Smart like a Fox

The Steelers may have found a veteran who can help their special teams ... and do a bit more.

LATROBE – It was the Steelers' first punt of the new preseason and the first man downfield was No. 57. He turned the play into Anthony Madison for the tackle after a 5-yard return.

That had come to be expected of No. 57 throughout his career, particularly during the Super Bowl season when he was the special teams captain. Only difference is this No. 57 is not Clint Kriewaldt, who's been replaced on the roster, and on the coverage units, and as the backup to James Farrior, by a 26-year-old free agent named Keyaron Fox.

We would hear that name again, and again, and again in the opener that Friday night. He led the Steelers in tackles with six by not only dropping smoothly into coverage, but coming up hard to the line of scrimmage and stuffing the run.

What's the name again?

"Key," he started, "air-on. Keyaron."

Do they call you Key? Or Aaron?

"They call me Fox."

So Fox, who'd been moving rather anonymously around the St. Vincent College campus the first two weeks of camp, is now being sought out for interviews after a solid performance in the Steelers' preseason opener.

"I thought I did pretty well," he said. "I'm still picking up on some of the calls and stuff, and I'm starting to feel my way through the defense a little bit."

Farrior once stood in Fox's shoes as a first-year buck linebacker in Dick LeBeau's scheme, and he too told reporters, that, oh, yes, he was beginning to understand the scheme. But years later, Farrior admitted that he never really did understand that defense his first season with the team.

"That's what I've heard, that you never really fully get it," Fox said with a bit of a relieved look. "Truly, I don't fully understand everything that goes on with this defense, but I'm trying to learn a couple positions to help me out: learn where my safety's at, learn where the front's going, learn where I've got to go, learn where to set the front. There are a lot of different things that go into it, but you keep running repetitions and it gets easier."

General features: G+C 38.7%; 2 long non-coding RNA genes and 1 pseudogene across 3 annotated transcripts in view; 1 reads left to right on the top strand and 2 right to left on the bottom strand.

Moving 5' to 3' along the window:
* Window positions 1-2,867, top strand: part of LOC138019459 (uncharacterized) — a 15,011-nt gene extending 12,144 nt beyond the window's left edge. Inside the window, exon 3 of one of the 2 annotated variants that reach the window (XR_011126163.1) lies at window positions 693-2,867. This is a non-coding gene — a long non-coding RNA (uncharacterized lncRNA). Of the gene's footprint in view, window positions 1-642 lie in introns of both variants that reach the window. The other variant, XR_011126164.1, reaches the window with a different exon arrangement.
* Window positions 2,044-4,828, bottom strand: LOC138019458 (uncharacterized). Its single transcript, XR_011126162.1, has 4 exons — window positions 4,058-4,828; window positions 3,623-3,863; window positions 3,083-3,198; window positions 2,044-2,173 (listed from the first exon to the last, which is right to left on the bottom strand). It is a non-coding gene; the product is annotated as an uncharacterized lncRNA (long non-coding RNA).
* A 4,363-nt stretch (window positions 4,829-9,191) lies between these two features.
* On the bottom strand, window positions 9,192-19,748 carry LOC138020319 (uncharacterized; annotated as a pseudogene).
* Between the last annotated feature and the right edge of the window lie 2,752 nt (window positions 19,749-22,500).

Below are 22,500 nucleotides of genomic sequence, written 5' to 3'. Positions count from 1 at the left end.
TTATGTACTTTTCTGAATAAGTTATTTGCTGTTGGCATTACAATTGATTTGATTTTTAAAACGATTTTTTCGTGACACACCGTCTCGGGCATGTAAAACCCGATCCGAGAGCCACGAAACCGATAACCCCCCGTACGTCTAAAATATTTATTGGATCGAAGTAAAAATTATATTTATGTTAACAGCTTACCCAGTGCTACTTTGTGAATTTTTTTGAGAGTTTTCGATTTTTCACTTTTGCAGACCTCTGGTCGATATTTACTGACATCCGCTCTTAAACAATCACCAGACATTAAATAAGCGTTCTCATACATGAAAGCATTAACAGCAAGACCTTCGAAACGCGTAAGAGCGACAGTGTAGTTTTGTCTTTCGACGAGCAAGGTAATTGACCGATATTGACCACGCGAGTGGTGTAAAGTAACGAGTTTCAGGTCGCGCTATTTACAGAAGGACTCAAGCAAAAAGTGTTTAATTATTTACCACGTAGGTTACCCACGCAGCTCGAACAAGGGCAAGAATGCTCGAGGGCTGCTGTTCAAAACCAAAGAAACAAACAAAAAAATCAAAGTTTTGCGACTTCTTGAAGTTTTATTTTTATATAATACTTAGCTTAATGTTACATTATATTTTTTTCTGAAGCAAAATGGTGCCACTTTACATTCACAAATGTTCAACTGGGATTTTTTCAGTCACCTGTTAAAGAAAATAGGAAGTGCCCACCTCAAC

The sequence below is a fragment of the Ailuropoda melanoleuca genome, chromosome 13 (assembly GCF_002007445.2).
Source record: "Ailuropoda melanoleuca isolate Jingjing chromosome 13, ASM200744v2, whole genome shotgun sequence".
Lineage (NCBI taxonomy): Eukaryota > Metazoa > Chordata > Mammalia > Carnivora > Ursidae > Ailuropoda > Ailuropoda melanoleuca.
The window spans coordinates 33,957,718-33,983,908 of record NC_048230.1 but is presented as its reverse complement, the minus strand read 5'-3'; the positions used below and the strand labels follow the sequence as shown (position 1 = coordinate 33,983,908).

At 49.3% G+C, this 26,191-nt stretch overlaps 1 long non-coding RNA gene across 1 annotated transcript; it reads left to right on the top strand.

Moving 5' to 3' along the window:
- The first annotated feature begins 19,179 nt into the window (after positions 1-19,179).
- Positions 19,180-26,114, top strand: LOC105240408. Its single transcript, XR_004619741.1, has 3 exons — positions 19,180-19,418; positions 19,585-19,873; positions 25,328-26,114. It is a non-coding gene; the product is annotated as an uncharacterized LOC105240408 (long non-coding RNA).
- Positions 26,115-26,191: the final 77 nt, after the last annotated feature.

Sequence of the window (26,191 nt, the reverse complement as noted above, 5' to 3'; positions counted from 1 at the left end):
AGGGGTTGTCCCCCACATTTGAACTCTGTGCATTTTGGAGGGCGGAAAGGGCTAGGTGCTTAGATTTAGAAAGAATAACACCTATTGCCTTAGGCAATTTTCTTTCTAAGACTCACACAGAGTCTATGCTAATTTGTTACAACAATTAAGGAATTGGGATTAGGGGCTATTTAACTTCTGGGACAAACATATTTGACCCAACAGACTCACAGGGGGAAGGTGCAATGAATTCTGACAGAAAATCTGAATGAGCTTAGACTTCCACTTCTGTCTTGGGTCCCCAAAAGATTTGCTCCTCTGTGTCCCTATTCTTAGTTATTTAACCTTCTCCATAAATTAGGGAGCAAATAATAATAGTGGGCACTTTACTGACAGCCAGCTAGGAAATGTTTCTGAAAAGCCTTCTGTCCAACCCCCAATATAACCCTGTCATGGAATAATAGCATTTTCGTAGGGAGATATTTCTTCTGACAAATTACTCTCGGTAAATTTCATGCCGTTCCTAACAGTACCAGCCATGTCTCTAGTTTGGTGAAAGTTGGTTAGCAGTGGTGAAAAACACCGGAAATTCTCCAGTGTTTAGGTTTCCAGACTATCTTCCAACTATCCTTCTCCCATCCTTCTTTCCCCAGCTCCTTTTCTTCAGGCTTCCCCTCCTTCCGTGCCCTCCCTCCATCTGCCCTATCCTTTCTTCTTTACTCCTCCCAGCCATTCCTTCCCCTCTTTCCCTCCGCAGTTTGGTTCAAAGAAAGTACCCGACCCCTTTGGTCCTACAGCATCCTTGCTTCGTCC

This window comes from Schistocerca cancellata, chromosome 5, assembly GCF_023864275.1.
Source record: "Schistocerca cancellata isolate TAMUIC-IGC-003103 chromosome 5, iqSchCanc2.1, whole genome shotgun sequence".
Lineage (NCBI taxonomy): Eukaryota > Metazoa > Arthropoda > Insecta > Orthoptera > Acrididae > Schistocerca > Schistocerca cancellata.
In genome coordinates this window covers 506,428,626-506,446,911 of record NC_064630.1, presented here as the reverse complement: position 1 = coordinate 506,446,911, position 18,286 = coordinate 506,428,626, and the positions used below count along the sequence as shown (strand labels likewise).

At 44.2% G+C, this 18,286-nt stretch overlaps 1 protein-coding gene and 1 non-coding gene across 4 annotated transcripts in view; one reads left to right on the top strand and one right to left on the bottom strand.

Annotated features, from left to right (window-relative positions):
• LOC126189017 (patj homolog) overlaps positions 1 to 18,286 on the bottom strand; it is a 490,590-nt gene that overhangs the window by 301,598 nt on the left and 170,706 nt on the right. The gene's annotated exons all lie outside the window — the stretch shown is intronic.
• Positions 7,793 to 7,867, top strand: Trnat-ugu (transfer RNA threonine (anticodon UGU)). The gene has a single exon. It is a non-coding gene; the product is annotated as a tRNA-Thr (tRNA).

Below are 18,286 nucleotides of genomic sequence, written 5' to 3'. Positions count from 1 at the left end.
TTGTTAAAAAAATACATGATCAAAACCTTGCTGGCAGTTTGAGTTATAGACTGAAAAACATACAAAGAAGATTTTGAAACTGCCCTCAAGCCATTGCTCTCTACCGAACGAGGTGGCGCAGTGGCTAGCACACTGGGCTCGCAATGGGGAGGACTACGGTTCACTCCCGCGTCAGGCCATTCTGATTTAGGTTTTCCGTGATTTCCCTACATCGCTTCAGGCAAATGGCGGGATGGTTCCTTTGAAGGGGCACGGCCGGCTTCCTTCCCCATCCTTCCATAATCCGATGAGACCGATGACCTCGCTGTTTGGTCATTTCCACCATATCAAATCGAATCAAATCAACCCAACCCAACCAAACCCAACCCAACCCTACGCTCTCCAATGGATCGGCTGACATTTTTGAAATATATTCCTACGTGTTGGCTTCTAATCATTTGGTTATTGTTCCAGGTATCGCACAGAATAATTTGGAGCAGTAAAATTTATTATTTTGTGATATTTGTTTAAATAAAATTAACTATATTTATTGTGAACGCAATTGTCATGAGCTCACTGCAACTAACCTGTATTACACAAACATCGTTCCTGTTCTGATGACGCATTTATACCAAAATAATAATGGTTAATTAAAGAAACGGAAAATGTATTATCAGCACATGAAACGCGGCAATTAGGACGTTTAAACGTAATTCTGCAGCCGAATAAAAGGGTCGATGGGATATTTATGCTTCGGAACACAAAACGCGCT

Fox played a bit of the 3-4 when Kansas City used it as a situational defense in 2006. But on defense, Fox was mostly a reserve right and left outside linebacker for the Chiefs from 2004-07. His specialty was kick coverage. In 40 games, he made 39 special-teams tackles. Just for a comparison, James Harrison has 45 special-teams tackles in his last 43 regular-season games.

"I've been doing the special teams for a long time," Fox said, "so I've got a few little tricks I can do out there."

"Tricks" are exactly what the Steelers need to shore up their mediocre coverage units. The Steelers gave up both a punt and kickoff return for touchdowns last season and ranked 14th in punt coverage and 16th in kickoff coverage. Fox will help that area, teach some young guys some tricks, and make sure there's depth behind Farrior and Larry Foote in the defensive captain's chair known as the buck.

But is Fox physical enough for the demanding position. He's listed at 235, but said he weighs "between Foote (239) and Farrior (243)." He's quick enough to cover – a must in today's game – and showed Friday night that he can sort through the trash and stick his helmet between a running back's numbers.

So why did Kansas City, a team that's been desperate for defensive help the last few years, let Fox go as a free agent?

"I'm not quite sure," he said. "That was their decision. They had paid big dollars to a couple of linebackers to come in and they wanted to see what they can do on the field. That's understandable in this business, so I felt like I was never really given a shot to be a starter, because every year they brought in somebody new. Thankfully I found the Steelers, so I can prove something this camp."

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